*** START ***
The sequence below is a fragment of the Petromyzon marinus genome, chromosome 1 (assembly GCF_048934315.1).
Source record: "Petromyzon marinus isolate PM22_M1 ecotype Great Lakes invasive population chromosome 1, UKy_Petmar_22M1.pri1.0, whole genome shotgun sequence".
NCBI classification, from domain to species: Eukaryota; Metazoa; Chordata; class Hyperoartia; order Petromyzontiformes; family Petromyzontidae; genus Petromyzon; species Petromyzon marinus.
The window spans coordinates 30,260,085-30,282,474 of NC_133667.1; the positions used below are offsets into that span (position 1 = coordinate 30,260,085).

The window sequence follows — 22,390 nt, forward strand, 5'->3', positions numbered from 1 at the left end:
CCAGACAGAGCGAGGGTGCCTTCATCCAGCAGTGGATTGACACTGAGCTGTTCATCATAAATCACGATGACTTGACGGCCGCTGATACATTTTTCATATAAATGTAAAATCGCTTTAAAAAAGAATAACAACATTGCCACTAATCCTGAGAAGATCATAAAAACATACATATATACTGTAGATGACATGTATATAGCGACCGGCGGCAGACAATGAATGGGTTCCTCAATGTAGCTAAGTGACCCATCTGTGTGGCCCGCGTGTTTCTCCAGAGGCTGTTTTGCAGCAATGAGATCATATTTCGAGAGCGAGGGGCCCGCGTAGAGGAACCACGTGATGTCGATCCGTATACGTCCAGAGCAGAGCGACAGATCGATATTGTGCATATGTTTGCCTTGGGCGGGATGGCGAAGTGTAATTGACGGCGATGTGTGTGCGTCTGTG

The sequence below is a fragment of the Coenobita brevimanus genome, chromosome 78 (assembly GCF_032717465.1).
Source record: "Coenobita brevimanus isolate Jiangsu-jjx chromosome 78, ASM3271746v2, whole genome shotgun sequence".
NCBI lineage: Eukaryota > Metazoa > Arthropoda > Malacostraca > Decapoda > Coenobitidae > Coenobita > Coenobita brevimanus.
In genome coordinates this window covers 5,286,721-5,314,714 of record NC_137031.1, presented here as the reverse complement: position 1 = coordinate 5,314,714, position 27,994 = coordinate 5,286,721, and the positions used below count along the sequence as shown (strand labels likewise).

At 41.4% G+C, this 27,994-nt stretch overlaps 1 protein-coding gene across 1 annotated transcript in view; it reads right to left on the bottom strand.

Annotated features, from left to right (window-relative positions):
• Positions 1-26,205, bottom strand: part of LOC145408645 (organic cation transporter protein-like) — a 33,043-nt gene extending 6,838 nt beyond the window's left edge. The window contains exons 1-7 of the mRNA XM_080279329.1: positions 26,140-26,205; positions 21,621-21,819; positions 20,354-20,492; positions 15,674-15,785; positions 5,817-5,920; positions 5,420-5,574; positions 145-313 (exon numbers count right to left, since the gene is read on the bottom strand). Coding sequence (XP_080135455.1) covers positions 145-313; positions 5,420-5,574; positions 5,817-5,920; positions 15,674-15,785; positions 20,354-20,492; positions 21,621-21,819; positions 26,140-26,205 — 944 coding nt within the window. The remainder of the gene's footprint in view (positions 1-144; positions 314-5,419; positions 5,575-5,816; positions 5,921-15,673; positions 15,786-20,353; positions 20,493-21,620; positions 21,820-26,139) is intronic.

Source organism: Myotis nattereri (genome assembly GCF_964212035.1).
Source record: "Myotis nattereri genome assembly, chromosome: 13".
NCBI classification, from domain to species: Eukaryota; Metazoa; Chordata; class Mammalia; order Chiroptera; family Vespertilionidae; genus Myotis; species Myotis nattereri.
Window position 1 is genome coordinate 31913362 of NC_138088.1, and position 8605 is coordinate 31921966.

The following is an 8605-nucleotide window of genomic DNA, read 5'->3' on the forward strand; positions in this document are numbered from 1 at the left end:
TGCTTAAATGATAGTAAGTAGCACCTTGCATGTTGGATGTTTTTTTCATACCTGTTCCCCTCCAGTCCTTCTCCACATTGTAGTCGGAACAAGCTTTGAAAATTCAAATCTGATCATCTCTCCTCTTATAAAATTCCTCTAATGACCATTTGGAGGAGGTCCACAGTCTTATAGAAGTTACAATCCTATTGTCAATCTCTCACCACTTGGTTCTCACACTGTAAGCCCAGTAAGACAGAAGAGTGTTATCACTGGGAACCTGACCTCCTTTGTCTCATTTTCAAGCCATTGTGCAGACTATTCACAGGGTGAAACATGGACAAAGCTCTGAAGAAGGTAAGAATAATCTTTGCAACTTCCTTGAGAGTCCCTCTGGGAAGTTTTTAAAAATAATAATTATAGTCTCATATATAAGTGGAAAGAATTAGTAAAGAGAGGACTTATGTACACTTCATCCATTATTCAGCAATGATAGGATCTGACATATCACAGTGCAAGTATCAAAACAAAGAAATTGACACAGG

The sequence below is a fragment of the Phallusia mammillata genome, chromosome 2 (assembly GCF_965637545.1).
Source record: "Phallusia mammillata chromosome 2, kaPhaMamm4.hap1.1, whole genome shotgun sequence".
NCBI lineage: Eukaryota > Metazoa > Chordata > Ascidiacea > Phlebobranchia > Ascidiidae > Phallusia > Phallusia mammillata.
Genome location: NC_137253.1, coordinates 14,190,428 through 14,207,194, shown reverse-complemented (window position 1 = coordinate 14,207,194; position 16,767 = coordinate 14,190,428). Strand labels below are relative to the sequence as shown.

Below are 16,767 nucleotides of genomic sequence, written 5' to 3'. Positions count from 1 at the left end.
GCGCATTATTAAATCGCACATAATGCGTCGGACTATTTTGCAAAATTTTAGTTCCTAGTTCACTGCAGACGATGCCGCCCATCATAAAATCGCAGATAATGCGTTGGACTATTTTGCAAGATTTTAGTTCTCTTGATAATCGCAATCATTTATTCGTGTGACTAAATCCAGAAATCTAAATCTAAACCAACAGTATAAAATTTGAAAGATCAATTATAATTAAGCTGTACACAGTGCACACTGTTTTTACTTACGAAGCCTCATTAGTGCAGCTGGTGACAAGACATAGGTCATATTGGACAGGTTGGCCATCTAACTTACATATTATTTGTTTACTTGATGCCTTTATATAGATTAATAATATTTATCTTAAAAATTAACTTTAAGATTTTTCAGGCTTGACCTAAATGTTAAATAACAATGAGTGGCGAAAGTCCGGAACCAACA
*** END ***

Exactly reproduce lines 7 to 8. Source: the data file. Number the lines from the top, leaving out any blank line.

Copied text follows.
The sequence below is a fragment of the Coenobita brevimanus genome, chromosome 78 (assembly GCF_032717465.1).
Source record: "Coenobita brevimanus isolate Jiangsu-jjx chromosome 78, ASM3271746v2, whole genome shotgun sequence".